When your company has exciting news to share, you may utilize press releases to spread the word. Carefully crafted and meticulously edited releases are an effective way to alert your community, your industry, and your world to your newest product, your recent hire, or your latest award. However, no matter how well it’s written or how exciting the news is, bad timing can affect which and how many outlets pick up the release. You will want to take into account how many days or weeks before or after an event to release the news. In addition, you’ll need to carefully choose which day of the week and which hours of the day are the most favorable for wide consideration.
When to Release Event News
Depending on the type of event, guidelines vary as far as how quickly before or after an event to announce the big news. If your budget allows, you may consider enlisting the help of press release distribution services to take all of the guesswork out of timing. These professionals can maximize your exposure and provide the best opportunities for your releases to be picked up by the most outlets.
In general, if your business is launching a new product, experts recommend sending a release out one to two weeks before the product hits the market. This can generate buzz and anticipation ahead of the launch. If your product is a new book, the guidelines suggest alerting the media up to four weeks in advance of availability. A three-week lead time is also a good rule of thumb for alerting the media to an upcoming event. This allows industry and community members time to mark their calendars.
If your company receives an award, distribute the press release as soon as possible. In fact, if you know that your organization is up for consideration for an award, have the release ready before they announce the winner. It can’t hurt to be prepared. For mergers and acquisitions, release the news as soon as the deal is official. Similarly, announce exciting new talent hires as soon as the person officially starts. If you have exciting news that you feel will significantly raise your company’s stature in the industry or market value, consider hiring an expert to time the release perfectly.
Which Days and Hours are Best
Certain days of the week are better for distributing press releases. Monday, Tuesday, and Wednesday are the prime weekdays to consider when trying to entice outlets to pick up your news. While the news cycle runs seven days a week, it’s still advisable to avoid weekends or public holidays. Depending on the topic, journalists and outlets may be much more likely to skip your release if it appears on Saturday or Sunday.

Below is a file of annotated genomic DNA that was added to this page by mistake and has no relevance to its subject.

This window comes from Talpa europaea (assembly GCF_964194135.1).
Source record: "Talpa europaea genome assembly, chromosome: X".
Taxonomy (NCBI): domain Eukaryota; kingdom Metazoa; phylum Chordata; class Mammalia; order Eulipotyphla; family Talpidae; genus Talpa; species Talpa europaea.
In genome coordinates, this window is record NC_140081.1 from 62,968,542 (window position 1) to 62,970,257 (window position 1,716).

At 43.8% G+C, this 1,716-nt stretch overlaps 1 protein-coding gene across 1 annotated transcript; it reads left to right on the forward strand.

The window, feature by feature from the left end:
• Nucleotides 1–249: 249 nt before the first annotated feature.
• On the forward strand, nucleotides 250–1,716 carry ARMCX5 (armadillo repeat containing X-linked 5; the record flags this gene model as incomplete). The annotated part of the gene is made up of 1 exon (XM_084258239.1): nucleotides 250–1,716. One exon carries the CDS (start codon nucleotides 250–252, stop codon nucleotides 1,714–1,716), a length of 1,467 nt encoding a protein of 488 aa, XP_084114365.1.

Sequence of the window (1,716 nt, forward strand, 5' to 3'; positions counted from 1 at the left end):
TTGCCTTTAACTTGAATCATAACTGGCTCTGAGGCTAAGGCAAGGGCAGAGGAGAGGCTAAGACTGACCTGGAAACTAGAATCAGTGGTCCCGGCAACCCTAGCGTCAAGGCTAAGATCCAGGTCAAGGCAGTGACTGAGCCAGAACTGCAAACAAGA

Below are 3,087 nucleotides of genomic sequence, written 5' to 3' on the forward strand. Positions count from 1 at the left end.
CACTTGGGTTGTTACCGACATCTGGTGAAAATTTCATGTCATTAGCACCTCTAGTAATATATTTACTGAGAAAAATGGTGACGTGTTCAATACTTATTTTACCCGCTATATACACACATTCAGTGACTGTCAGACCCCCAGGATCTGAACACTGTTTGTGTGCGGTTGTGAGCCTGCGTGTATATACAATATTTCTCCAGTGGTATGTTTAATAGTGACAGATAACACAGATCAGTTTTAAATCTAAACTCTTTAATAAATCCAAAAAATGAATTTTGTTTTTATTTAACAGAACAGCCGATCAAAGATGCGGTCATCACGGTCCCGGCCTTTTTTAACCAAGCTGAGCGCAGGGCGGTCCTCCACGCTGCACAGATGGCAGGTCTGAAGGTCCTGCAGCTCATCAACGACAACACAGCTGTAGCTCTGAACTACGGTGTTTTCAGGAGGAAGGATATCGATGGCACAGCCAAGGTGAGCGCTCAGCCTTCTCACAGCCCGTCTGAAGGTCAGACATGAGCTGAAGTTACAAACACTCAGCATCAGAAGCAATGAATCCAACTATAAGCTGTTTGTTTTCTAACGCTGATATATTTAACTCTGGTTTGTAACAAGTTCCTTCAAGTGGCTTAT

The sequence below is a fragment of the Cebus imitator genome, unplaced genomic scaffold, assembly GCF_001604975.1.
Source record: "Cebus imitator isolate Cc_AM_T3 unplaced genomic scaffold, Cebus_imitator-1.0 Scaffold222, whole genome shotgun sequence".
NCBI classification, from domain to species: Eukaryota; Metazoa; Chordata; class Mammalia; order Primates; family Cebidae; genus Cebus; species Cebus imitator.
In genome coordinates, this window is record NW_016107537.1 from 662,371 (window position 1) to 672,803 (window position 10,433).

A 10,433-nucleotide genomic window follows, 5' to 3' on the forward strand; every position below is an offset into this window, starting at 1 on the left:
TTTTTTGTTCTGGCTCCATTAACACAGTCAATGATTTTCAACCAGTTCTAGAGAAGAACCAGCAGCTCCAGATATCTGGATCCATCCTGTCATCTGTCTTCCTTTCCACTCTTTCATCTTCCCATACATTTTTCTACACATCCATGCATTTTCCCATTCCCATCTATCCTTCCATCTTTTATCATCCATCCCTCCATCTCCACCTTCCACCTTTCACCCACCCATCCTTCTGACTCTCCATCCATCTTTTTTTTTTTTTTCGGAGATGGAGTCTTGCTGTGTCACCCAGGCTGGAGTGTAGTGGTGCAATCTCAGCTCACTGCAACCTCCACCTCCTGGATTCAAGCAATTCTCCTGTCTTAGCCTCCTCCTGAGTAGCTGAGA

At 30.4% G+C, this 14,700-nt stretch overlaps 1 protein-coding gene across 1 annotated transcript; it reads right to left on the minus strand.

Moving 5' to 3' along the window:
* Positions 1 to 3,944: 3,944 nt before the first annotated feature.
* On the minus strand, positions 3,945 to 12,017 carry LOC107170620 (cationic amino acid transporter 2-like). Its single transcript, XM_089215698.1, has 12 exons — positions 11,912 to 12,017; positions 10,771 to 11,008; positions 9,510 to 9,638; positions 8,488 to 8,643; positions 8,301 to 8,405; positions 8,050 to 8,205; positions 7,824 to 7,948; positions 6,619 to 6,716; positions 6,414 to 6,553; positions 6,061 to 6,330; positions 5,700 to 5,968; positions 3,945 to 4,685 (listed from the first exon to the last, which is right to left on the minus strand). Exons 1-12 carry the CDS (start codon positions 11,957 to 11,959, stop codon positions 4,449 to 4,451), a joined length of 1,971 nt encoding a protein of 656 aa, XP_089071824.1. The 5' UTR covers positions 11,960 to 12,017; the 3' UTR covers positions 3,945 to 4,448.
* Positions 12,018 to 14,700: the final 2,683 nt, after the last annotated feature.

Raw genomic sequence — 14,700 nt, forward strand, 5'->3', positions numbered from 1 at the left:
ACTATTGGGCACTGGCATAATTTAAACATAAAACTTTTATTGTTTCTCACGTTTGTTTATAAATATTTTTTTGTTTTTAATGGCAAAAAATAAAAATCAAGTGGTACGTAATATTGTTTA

Response rates can also suffer if your release appears during particular hours of the day. In general, experts suggest sending a release in the late morning or early afternoon. Pitching anything in the late afternoon or evening is less likely to garner a response. You’ll want to note journalist and media outlet locations before sending so that you can take into account varying time zones.
Track Your Success
If certain releases are picked up more than others, investigate why. Look at who picked up the release and when you sent it. By knowing which journalists and outlets are more likely to respond on certain days or at certain times, you can time future releases favorably. Don’t hesitate to throw out the guidelines if you encounter an outlet that prefers receiving releases at a time that doesn’t normally work for others.
This investigative work can prove very useful. Unfortunately, the knowledge gained can only come from experience. Don’t be discouraged if some of your early releases don’t fare well. If you are diligent about tracking, you can improve your results.
The topic of a press release should generally drive the decision of when to distribute it. There isn’t one rule or guideline that governs these decisions because each event is different and requires specialized treatment. Remember that the timing can seriously affect the number of outlets that pick up the release and make decisions accordingly. A well-crafted release can be wasted when it’s received by the media at the wrong time.